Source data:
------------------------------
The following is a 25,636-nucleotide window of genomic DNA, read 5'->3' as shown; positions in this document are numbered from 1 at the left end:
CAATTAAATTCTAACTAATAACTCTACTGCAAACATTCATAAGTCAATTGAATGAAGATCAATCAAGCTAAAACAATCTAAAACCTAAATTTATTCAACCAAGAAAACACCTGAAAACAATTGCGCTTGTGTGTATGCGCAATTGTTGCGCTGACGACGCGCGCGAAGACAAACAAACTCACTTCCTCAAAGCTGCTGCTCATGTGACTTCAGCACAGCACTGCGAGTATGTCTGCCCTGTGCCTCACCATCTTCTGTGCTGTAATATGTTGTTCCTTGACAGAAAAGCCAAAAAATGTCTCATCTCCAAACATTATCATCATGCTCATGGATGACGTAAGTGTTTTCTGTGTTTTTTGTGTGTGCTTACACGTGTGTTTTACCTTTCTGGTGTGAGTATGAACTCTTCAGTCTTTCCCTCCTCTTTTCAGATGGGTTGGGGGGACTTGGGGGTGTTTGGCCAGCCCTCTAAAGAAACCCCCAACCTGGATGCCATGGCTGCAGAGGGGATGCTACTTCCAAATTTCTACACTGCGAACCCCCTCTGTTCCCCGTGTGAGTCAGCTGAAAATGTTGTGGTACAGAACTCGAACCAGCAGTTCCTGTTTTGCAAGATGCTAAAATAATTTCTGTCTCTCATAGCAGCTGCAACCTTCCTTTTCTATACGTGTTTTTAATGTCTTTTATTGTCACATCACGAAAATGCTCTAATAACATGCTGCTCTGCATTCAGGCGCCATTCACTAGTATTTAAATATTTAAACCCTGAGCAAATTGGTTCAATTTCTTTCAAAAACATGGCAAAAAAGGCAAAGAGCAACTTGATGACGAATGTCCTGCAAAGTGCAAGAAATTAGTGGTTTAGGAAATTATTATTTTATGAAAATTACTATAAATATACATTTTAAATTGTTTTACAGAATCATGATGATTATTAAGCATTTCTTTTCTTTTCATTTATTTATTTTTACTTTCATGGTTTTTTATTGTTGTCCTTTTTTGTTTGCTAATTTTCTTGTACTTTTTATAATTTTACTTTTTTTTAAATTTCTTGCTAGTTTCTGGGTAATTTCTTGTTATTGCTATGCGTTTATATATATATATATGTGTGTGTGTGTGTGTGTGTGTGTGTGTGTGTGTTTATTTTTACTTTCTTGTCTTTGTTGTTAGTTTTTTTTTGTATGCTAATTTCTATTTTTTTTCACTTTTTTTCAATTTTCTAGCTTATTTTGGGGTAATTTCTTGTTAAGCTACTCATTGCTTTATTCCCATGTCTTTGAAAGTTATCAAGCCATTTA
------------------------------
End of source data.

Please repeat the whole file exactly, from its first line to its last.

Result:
The following is a 25,636-nucleotide window of genomic DNA, read 5'->3' as shown; positions in this document are numbered from 1 at the left end:
CAATTAAATTCTAACTAATAACTCTACTGCAAACATTCATAAGTCAATTGAATGAAGATCAATCAAGCTAAAACAATCTAAAACCTAAATTTATTCAACCAAGAAAACACCTGAAAACAATTGCGCTTGTGTGTATGCGCAATTGTTGCGCTGACGACGCGCGCGAAGACAAACAAACTCACTTCCTCAAAGCTGCTGCTCATGTGACTTCAGCACAGCACTGCGAGTATGTCTGCCCTGTGCCTCACCATCTTCTGTGCTGTAATATGTTGTTCCTTGACAGAAAAGCCAAAAAATGTCTCATCTCCAAACATTATCATCATGCTCATGGATGACGTAAGTGTTTTCTGTGTTTTTTGTGTGTGCTTACACGTGTGTTTTACCTTTCTGGTGTGAGTATGAACTCTTCAGTCTTTCCCTCCTCTTTTCAGATGGGTTGGGGGGACTTGGGGGTGTTTGGCCAGCCCTCTAAAGAAACCCCCAACCTGGATGCCATGGCTGCAGAGGGGATGCTACTTCCAAATTTCTACACTGCGAACCCCCTCTGTTCCCCGTGTGAGTCAGCTGAAAATGTTGTGGTACAGAACTCGAACCAGCAGTTCCTGTTTTGCAAGATGCTAAAATAATTTCTGTCTCTCATAGCAGCTGCAACCTTCCTTTTCTATACGTGTTTTTAATGTCTTTTATTGTCACATCACGAAAATGCTCTAATAACATGCTGCTCTGCATTCAGGCGCCATTCACTAGTATTTAAATATTTAAACCCTGAGCAAATTGGTTCAATTTCTTTCAAAAACATGGCAAAAAAGGCAAAGAGCAACTTGATGACGAATGTCCTGCAAAGTGCAAGAAATTAGTGGTTTAGGAAATTATTATTTTATGAAAATTACTATAAATATACATTTTAAATTGTTTTACAGAATCATGATGATTATTAAGCATTTCTTTTCTTTTCATTTATTTATTTTTACTTTCATGGTTTTTTATTGTTGTCCTTTTTTGTTTGCTAATTTTCTTGTACTTTTTATAATTTTACTTTTTTTTAAATTTCTTGCTAGTTTCTGGGTAATTTCTTGTTATTGCTATGCGTTTATATATATATATATGTGTGTGTGTGTGTGTGTGTGTGTGTGTGTGTGTTTATTTTTACTTTCTTGTCTTTGTTGTTAGTTTTTTTTTGTATGCTAATTTCTATTTTTTTTCACTTTTTTTCAATTTTCTAGCTTATTTTGGGGTAATTTCTTGTTAAGCTACTCATTGCTTTATTCCCATGTCTTTGAAAGTTATCAAGCCATTTA